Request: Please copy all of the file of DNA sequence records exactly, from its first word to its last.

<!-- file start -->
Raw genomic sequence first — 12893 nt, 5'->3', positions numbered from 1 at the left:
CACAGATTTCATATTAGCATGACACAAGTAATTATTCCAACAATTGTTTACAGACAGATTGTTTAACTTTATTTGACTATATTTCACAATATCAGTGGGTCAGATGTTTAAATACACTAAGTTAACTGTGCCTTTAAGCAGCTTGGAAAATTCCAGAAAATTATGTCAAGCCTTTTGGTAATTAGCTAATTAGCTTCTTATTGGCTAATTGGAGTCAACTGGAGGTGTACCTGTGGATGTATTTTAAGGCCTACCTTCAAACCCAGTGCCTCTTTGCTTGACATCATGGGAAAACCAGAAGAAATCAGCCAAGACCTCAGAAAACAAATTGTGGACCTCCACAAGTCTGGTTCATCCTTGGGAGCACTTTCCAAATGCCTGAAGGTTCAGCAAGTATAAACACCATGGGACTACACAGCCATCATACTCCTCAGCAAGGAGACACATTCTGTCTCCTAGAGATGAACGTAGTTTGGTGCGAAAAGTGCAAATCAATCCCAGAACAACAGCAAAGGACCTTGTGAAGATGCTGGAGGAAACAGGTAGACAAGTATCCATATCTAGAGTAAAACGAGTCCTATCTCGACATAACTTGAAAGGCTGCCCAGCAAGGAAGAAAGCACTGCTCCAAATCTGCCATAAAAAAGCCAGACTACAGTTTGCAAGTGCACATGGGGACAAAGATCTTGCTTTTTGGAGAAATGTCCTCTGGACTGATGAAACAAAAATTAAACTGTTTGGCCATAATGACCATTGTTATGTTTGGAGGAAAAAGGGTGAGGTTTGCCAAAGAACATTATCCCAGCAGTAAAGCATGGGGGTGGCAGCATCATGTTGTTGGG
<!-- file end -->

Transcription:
Raw genomic sequence first — 12893 nt, 5'->3', positions numbered from 1 at the left:
CACAGATTTCATATTAGCATGACACAAGTAATTATTCCAACAATTGTTTACAGACAGATTGTTTAACTTTATTTGACTATATTTCACAATATCAGTGGGTCAGATGTTTAAATACACTAAGTTAACTGTGCCTTTAAGCAGCTTGGAAAATTCCAGAAAATTATGTCAAGCCTTTTGGTAATTAGCTAATTAGCTTCTTATTGGCTAATTGGAGTCAACTGGAGGTGTACCTGTGGATGTATTTTAAGGCCTACCTTCAAACCCAGTGCCTCTTTGCTTGACATCATGGGAAAACCAGAAGAAATCAGCCAAGACCTCAGAAAACAAATTGTGGACCTCCACAAGTCTGGTTCATCCTTGGGAGCACTTTCCAAATGCCTGAAGGTTCAGCAAGTATAAACACCATGGGACTACACAGCCATCATACTCCTCAGCAAGGAGACACATTCTGTCTCCTAGAGATGAACGTAGTTTGGTGCGAAAAGTGCAAATCAATCCCAGAACAACAGCAAAGGACCTTGTGAAGATGCTGGAGGAAACAGGTAGACAAGTATCCATATCTAGAGTAAAACGAGTCCTATCTCGACATAACTTGAAAGGCTGCCCAGCAAGGAAGAAAGCACTGCTCCAAATCTGCCATAAAAAAGCCAGACTACAGTTTGCAAGTGCACATGGGGACAAAGATCTTGCTTTTTGGAGAAATGTCCTCTGGACTGATGAAACAAAAATTAAACTGTTTGGCCATAATGACCATTGTTATGTTTGGAGGAAAAAGGGTGAGGTTTGCCAAAGAACATTATCCCAGCAGTAAAGCATGGGGGTGGCAGCATCATGTTGTTGGG